4. Planning – Zoning Issues

4 Planning zoning issuesPopulation capacity figures have been discussed previously to attempt to provide numerical guidelines for community consultation and spatial plan design.

There appears to be some acceptance that residential growth is inevitable, as long as it is planned  and considerations are made for community places and linkages, consistent with a rural village theme.

Along with the current Kingseat Road development application, other areas proposed for future growth which generally comply with the principles of liveable neighbourhoods (comprising a 400m walking catchment) are the Askew family owned Patumahoe Road properties adjoining Carter Road, and the block containing properties along the other side of Patumahoe Road, owned by Barry Stephens, Scott Gavin and Dave Puflett.

While the need for additional 3 ha commercial zoning has been identified by the FDC District Growth Strategy, no location for this landuse has been identified.  This may produce a scattershot result with local residents applying for resource consents throughout different locations in the village.

Suggestions from participants

  • The majority of respondents – if not all – would like to see retail and hospitality businesses located in the village centre,
  • Small trades and businesses are also considered appropriate for the centre of town,
  • Other suggestions for permissible business use include: shared office or medical spaces, consultancies and other professional services,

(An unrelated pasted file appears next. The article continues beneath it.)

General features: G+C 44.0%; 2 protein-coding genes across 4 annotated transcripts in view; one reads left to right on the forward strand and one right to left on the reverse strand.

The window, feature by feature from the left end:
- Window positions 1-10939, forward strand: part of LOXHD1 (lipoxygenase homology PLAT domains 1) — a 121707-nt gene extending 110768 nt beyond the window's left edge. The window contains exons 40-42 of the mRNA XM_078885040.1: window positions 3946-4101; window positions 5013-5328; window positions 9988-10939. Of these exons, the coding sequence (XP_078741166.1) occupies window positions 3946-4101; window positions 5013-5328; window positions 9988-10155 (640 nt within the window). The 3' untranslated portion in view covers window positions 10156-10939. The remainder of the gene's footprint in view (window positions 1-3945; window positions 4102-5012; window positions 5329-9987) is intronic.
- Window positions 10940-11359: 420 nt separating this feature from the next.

• A few respondents, including Patumahoe School, commented on the adverse effects on current residents and schoolchildren from the chicken farm located on the outskirts of the village at Patumahoe Road.  This farm is compliant with required standards, but the smell can become quite strong for close neighbours and the schoolchildren depending upon wind direction and strength,
  • Discussions are also underway between our local conservation group, Whakaupoko Landcare, Auckland Council and the neighbour adjoining the chicken farm about creating a link walkway between Clive Howe Bush reserve and wetlands and Henry’s Bush.  This property is on steeply sloping north facing unproductive land which added to it’s proximity to the village residential area – makes it suitable for lifestyle block development.  A condition of development could be the creation of the link walkway.
  • Zoning should provide integration of new residential areas with established areas to retain village aesthetic values,
  • possible location for the 3 ha of light industry or commercial landuse is alongside railway where it can act as a buffer between the railway and residential development.  The adjacent sIde of the railway already has a large timberyard development.  Development of this land property should also consider possible road link to Patumahoe Road.
  • An alternative location could be along Mauku Road including the back of current businesses located in that street,
  • However, it has also been raised that perhaps despite identification in the DGS there is no requirement in Patumahoe village for this landuse, given the close proximity of the Paerata Industrial Park and the large industrial park in proposed for Waiuku.


Other considerations: